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No clear answers for treating chronic pain

June 9, 2008 |  2:38 pm

Chronic or recurrent pain affects more than 75 million Americans. That fact has received a lot of attention among health professionals in the last decade. But, according to a new study, doctors often aren't sure what treatments will help their individual patients.

The study, in the June issue of Journal of General Internal Medicine, drew several conclusions:

  • None of the clinical trials on opioid pain-relievers, such as morphine, Percocet and Vicodin, lasted longer than four months, even though most people with chronic pain have symptoms for a long time (that's why they call it chronic) and are prescribed these drugs for long periods of time.
  • There's a dearth of information on herbal remedies versus other pain medications in spite of the fact that management of chronic pain is one of the major reasons people turn to alternative medicine.
  • Chronic pain often goes hand-in-hand with major depression, but little is known about the impact of treating both the pain and the depression together.
  • Pain assessments, such as 0-to-10 scales, have become very popular. But studies suggest that using the assessments may have little effect on treatment of the patient's pain.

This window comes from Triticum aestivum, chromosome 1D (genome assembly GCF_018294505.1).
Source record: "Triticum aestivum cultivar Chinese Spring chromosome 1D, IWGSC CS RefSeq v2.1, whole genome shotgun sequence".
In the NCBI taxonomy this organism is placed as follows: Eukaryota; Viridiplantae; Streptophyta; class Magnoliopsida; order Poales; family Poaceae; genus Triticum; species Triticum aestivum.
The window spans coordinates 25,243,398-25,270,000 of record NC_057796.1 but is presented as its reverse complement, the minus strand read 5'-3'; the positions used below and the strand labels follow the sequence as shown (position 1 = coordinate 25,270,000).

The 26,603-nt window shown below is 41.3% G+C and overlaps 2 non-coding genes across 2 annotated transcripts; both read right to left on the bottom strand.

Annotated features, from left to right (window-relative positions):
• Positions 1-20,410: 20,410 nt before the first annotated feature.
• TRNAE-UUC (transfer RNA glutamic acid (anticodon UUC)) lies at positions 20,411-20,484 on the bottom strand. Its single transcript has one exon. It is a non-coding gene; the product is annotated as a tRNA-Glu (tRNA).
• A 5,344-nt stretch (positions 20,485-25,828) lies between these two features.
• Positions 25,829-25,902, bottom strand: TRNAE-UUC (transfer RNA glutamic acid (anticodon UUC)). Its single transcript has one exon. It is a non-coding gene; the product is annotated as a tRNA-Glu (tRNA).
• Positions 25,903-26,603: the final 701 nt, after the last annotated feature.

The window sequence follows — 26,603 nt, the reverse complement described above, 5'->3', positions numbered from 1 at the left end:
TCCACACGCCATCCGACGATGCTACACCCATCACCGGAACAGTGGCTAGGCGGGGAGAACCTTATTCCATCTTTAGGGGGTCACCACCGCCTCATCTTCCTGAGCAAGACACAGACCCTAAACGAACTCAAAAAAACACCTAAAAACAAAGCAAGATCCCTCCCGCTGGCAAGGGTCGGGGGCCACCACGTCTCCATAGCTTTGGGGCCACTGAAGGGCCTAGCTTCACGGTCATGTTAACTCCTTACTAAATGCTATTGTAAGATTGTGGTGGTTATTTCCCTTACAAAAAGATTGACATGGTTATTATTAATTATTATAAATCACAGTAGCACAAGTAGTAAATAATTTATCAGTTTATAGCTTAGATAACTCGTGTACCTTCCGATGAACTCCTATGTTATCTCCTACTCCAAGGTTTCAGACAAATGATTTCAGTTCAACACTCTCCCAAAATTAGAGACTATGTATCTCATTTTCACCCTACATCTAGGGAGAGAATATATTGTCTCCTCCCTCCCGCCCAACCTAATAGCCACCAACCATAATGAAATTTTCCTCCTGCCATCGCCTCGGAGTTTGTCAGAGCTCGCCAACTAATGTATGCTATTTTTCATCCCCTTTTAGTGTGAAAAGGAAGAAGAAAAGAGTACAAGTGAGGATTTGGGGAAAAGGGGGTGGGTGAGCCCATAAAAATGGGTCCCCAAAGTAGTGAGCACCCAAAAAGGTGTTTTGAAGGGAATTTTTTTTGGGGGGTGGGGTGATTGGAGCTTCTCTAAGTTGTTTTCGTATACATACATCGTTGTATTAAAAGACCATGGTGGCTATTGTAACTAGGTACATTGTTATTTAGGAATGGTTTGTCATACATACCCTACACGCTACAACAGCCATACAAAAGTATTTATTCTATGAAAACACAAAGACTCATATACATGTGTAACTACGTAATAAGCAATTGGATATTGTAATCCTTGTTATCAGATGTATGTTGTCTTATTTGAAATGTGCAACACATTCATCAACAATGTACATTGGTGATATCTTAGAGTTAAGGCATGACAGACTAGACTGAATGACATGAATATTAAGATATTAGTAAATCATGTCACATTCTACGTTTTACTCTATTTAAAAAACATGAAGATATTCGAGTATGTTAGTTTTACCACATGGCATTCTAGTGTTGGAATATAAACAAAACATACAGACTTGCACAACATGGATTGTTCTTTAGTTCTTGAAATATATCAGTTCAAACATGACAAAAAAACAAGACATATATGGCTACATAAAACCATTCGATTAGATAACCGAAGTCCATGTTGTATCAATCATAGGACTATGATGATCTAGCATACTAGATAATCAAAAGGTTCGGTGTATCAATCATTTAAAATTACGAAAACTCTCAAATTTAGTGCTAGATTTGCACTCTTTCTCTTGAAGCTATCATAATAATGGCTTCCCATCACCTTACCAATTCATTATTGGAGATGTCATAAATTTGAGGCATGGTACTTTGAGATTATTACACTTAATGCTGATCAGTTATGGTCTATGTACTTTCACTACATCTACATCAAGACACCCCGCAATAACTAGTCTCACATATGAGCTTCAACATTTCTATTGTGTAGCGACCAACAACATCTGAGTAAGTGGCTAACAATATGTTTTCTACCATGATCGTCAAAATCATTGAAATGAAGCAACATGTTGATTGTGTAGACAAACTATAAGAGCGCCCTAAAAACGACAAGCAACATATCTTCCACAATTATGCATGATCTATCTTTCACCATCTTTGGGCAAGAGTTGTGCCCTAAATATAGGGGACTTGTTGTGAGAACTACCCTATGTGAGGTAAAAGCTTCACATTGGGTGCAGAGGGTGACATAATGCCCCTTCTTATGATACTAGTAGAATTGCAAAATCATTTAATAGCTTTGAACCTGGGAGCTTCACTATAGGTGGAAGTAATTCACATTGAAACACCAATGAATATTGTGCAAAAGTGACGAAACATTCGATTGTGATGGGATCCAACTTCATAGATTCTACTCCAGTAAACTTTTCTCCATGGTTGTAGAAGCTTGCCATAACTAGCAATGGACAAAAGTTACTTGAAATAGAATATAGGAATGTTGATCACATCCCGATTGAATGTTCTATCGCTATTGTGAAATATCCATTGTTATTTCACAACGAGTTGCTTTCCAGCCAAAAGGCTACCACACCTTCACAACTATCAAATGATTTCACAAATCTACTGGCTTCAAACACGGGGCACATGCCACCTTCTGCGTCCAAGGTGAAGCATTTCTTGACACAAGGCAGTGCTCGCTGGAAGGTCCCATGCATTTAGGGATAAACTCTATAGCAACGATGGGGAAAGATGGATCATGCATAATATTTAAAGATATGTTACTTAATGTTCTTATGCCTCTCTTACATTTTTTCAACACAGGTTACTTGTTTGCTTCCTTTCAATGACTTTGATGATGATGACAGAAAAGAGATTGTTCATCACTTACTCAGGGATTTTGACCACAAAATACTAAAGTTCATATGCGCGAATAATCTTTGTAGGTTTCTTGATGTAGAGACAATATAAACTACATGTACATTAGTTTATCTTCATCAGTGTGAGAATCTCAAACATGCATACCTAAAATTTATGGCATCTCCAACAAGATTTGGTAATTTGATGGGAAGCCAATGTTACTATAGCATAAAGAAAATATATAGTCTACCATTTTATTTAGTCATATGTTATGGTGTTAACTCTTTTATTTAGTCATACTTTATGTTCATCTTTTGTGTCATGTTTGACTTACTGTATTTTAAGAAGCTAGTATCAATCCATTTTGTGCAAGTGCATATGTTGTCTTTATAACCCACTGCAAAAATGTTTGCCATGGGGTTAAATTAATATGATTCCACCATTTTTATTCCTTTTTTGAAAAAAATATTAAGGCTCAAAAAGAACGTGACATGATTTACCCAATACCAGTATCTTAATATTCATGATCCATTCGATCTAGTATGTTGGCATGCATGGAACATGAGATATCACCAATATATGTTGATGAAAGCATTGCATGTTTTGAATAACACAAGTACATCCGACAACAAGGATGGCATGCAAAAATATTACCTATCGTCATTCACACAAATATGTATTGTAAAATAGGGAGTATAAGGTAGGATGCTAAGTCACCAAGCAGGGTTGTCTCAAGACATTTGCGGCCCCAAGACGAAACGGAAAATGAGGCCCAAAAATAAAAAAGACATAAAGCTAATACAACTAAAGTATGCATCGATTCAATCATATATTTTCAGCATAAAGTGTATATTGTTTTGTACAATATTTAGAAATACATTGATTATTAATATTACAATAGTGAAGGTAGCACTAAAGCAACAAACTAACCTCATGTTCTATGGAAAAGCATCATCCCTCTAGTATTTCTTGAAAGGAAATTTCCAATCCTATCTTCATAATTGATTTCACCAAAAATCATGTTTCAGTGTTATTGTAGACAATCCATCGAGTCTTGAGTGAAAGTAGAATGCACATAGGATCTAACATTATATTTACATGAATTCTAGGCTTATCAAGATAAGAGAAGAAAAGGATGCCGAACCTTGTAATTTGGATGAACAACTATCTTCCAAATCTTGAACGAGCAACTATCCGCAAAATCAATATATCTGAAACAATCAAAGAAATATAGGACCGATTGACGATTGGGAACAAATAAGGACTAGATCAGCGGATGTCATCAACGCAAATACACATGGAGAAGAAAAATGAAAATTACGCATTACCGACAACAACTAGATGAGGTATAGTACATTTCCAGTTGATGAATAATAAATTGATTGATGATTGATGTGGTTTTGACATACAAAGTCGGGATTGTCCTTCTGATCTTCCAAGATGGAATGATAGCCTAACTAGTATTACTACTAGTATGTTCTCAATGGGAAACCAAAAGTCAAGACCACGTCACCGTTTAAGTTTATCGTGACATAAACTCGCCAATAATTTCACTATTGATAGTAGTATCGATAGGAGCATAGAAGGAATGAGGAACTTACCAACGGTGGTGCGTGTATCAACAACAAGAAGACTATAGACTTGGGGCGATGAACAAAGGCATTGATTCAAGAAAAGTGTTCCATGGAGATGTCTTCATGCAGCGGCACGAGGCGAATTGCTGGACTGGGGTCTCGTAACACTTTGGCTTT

Says the study's author, Matthew J. Blair, of Indiana University School of Medicine:

Many primary care doctors "have not been well trained in pain management. And while many are paying more attention to pain than ever before. . . they don't know what treatment will work for a given patient. They want guidance and we found very limited information."

The lesson here may be to turn to a pain specialist for help in managing chronic pain -- if you have health insurance that will cover that, of course.

- Shari Roan

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Comments (2)

As an acupuncturist who's specialized in treating chronic pain (three years in pain management at Kerlan-Jobe Orthopaedic Clinic) I'd find all this reporting hilariously out-of-date if it wasn't so horrendously tragic.

There are a number of effective ways of treating chronic pain. The structure of medical science today creates blinders that keep decision-makers from perceiving what hundreds of thousands of ordinary people already know from their "anecdotal" experience ... that acupuncture works.

Homeopathy and nutrition can work in many cases too. Ask my 87 year old mother.

I'm amazed there aren't more comments on this. Acupuncture may work for some people, opiods for others, medical marijuana for others. There are treatments for chronic pain. However, there is a stigma. Many people assume that patients are seeking treatment because they want drugs. Any chronic pain patient would be happy to get rid of the drigs as long as the pain is gone. Otherwise, chronic pain is a neverending tragedy.


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